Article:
Cezmi Demir ve Diğerleri Başvurusu

Cezmi Demir ve Diğerleri Başvurusu

Cezmi Demir and Others, Application No: 2013/293, 17 July 2014

A) Facts

The applicants, proceedings for the offence of theft in relation to whom were conducted, claimed that they were subjected to ill-treatment during detention and their testimonies were taken under those circumstances, the medical reports that were issued upon their complaints did not reflect the truth and they were issued under pressure of the security forces. Following these claims, prosecution was commenced in regard to the security forces and doctors and one member of the security forces was sentenced to imprisonment while other suspects were acquitted. The judgment of the first instance court was reversed by the Court of Appeal due to deficiencies in the prosecution process and at the end of the re-trial another suspect was sentenced to a judicial fine. The Court of Appeal reversed the latter judgment on other grounds and this time, the first instance court dismissed the case in relation to the suspect which had been sentenced a judicial fine, on the ground that the limitation period had expired, and insisted in the accuracy of its other rulings. The judgment of the court was then upheld and became final.

B) Judgment and Reasoning of the Court

The Constitutional Court examined the applicants’ claims that public officers tortured them, forged documents were issued by doctors, and the trials regarding these persons were ineffective in terms of substantive and procedural dimensions of the prohibition of torture inhuman and degrading treatment regulated under Article 17(3) of the Constitution.

It first stated that the disproportionately light sentences given at the end of the proceedings in relation to serious claims such as torture do not remove the status of victim.

Looking into the substantive dimension of the prohibition of torture, the Court defined the terms of torture, inhuman and degrading treatment and remarked that the state was obliged not to engage in such treatment and to take measures capable of preventing persons from being subjected to such treatment. Furthermore, it was stated that recourse to violence against persons deprived of their liberty could violate Article 17(3) of the Constitution, unless it was not strictly necessary. With reference to the case law of the ECtHR, it was affirmed that in case of an injury or damage caused during detention, the state is under an obligation to bring a reliable and reasonable explanation.

In the case at hand, it was found that the verbal and physical harassment against the applicants who were in a vulnerable position under detention, that the applicants were brought to the doctors together with the persons who were claimed to be the perpetrators of torture act and that the doctors were under pressure, violated the prohibition of torture, inhuman and degrading treatment. Additionally, that a dismissal decision was given in relation to one suspect and that the sanction against the suspect who was sentenced was disproportionately light are not found in line with the positive obligation of the state to prevent torture.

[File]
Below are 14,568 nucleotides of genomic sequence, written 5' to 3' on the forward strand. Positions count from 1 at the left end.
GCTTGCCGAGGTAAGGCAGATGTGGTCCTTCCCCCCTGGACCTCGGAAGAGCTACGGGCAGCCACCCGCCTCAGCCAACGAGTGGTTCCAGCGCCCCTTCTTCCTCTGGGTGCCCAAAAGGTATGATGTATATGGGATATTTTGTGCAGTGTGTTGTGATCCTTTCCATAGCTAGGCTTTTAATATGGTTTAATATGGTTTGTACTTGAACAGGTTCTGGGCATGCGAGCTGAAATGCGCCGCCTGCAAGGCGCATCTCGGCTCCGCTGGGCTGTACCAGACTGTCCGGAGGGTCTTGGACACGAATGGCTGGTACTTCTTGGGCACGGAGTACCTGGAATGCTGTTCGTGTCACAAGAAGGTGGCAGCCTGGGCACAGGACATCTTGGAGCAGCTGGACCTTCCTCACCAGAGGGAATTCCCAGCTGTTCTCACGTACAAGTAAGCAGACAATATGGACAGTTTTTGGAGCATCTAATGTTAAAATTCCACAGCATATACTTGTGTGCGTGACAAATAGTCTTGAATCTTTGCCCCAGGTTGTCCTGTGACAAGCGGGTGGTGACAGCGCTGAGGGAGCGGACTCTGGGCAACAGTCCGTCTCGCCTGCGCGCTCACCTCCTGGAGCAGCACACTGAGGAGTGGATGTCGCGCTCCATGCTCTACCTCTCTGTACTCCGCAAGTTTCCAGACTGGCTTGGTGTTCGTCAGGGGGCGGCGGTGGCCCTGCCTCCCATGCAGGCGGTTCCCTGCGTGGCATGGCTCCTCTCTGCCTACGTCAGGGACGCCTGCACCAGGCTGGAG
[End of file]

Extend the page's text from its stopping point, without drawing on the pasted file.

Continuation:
The Constitutional Court examined the complaint that the investigation on the claims of torture were insufficient in terms of the procedural dimension of Article 17(3) of the Constitution. The elements of the procedural dimension meaning an obligation on the state to have an effective investigation ensuring determination and punishment of the individuals responsible when the prohibition of torture is violated by public officers or third persons was

set forth by the Court and it was asserted that in cases of death or injury resulting from intentional harassment or ill-treatment, this obligation would require a criminal investigation. In this regard, an effective investigation should be initiated ex officio by independent authorities and evidence should be collected in a fast and diligent manner. Furthermore, it is important that methods such as limitation periods or a general amnesty not to be invoked in relation to the investigations on torture claims.

In the case at hand, considering, inter alia, that the proceedings which lasted more than 11 years ended with a dismissal decision due to the limitation period, it is found that the trial was not conducted in a reasonable pace and thus could not be deemed effective.

C) Significance of the Judgment

In the Cezmi Demir and Others judgment, the Constitutional Court laid down the definitions of the terms of torture, inhuman and degrading treatment, the relations between those definitions and the case law of the European Court of Human Rights on this topic. It is a significant judgment since it states that excessive violence against persons who are deprived of their liberty by the state will be examined within the scope of this prohibition. In addition, it is explained that the principles concerning procedural obligation in relation to the right to life in Serpil Kerimoğlu and Others application (App. No: 2012/752, 17 September 2013) will be applied to the requirements of an effective investigation regarding the prohibition of torture.